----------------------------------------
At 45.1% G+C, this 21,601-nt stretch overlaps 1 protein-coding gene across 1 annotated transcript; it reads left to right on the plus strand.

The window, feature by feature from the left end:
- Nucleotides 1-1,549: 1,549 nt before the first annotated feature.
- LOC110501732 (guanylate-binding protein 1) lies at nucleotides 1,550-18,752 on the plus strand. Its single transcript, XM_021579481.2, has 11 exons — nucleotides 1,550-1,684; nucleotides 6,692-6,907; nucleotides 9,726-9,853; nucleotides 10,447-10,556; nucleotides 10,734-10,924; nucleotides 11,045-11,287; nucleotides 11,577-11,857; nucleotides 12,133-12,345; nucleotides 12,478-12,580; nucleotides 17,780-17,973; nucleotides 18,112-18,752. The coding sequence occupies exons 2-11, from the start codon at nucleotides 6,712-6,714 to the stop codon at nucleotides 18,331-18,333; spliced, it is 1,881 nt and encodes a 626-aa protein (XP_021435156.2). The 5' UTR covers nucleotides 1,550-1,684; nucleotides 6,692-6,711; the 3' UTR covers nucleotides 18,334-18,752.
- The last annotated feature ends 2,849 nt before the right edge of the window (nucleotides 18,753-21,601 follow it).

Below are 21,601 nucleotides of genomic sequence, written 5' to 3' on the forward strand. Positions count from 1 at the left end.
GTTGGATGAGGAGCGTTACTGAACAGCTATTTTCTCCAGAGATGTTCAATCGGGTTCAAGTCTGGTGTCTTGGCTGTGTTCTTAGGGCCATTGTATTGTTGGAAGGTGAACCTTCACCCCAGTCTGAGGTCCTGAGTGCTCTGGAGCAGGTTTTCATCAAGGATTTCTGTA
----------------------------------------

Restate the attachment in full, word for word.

At 45.1% G+C, this 21,601-nt stretch overlaps 1 protein-coding gene across 1 annotated transcript; it reads left to right on the plus strand.

The window, feature by feature from the left end:
- Nucleotides 1-1,549: 1,549 nt before the first annotated feature.
- LOC110501732 (guanylate-binding protein 1) lies at nucleotides 1,550-18,752 on the plus strand. Its single transcript, XM_021579481.2, has 11 exons — nucleotides 1,550-1,684; nucleotides 6,692-6,907; nucleotides 9,726-9,853; nucleotides 10,447-10,556; nucleotides 10,734-10,924; nucleotides 11,045-11,287; nucleotides 11,577-11,857; nucleotides 12,133-12,345; nucleotides 12,478-12,580; nucleotides 17,780-17,973; nucleotides 18,112-18,752. The coding sequence occupies exons 2-11, from the start codon at nucleotides 6,712-6,714 to the stop codon at nucleotides 18,331-18,333; spliced, it is 1,881 nt and encodes a 626-aa protein (XP_021435156.2). The 5' UTR covers nucleotides 1,550-1,684; nucleotides 6,692-6,711; the 3' UTR covers nucleotides 18,334-18,752.
- The last annotated feature ends 2,849 nt before the right edge of the window (nucleotides 18,753-21,601 follow it).

Below are 21,601 nucleotides of genomic sequence, written 5' to 3' on the forward strand. Positions count from 1 at the left end.
GTTGGATGAGGAGCGTTACTGAACAGCTATTTTCTCCAGAGATGTTCAATCGGGTTCAAGTCTGGTGTCTTGGCTGTGTTCTTAGGGCCATTGTATTGTTGGAAGGTGAACCTTCACCCCAGTCTGAGGTCCTGAGTGCTCTGGAGCAGGTTTTCATCAAGGATTTCTGTA